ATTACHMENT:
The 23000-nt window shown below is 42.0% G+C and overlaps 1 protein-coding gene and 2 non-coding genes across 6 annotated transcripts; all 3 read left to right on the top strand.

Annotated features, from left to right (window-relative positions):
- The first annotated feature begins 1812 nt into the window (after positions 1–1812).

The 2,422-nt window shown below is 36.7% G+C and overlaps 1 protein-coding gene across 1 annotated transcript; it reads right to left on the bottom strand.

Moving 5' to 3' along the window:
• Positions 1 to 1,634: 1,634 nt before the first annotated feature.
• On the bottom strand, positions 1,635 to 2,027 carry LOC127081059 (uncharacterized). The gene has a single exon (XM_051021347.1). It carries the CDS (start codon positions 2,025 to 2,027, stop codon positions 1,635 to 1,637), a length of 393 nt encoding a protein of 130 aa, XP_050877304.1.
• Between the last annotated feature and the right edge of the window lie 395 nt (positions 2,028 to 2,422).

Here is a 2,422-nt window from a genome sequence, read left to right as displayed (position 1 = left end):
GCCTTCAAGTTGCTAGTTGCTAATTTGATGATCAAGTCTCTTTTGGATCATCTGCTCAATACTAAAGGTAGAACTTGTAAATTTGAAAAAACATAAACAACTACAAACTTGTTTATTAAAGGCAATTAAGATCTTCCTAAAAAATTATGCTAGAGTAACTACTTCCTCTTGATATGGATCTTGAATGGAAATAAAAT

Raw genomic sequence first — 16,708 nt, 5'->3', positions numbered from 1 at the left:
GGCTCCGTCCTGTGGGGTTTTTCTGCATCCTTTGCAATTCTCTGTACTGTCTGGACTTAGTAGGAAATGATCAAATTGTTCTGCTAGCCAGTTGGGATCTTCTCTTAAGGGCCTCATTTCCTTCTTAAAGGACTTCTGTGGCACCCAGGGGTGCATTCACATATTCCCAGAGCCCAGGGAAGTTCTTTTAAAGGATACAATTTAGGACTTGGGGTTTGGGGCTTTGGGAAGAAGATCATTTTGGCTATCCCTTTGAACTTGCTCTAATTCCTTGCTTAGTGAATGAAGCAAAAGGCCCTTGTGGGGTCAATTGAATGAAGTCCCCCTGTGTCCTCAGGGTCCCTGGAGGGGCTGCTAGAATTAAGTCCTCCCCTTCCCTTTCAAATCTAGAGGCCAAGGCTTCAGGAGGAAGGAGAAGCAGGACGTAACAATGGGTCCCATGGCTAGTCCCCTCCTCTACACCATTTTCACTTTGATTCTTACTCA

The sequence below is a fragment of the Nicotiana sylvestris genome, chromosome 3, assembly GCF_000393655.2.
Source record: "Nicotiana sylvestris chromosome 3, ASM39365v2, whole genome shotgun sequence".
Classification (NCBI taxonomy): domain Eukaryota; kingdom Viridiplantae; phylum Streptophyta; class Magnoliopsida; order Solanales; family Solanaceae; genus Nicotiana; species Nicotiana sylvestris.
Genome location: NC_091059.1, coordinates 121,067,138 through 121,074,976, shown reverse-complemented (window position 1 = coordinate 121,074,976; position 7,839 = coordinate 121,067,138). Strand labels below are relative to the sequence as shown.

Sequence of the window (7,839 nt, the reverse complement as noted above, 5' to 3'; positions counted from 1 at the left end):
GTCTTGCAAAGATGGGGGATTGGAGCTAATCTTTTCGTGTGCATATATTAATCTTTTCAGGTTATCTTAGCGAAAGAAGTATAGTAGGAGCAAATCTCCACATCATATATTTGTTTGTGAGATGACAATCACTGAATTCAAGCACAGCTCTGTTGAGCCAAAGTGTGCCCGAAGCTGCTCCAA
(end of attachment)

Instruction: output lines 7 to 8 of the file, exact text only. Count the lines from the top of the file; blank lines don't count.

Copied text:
• On the bottom strand, positions 1,635 to 2,027 carry LOC127081059 (uncharacterized). The gene has a single exon (XM_051021347.1). It carries the CDS (start codon positions 2,025 to 2,027, stop codon positions 1,635 to 1,637), a length of 393 nt encoding a protein of 130 aa, XP_050877304.1.
• Between the last annotated feature and the right edge of the window lie 395 nt (positions 2,028 to 2,422).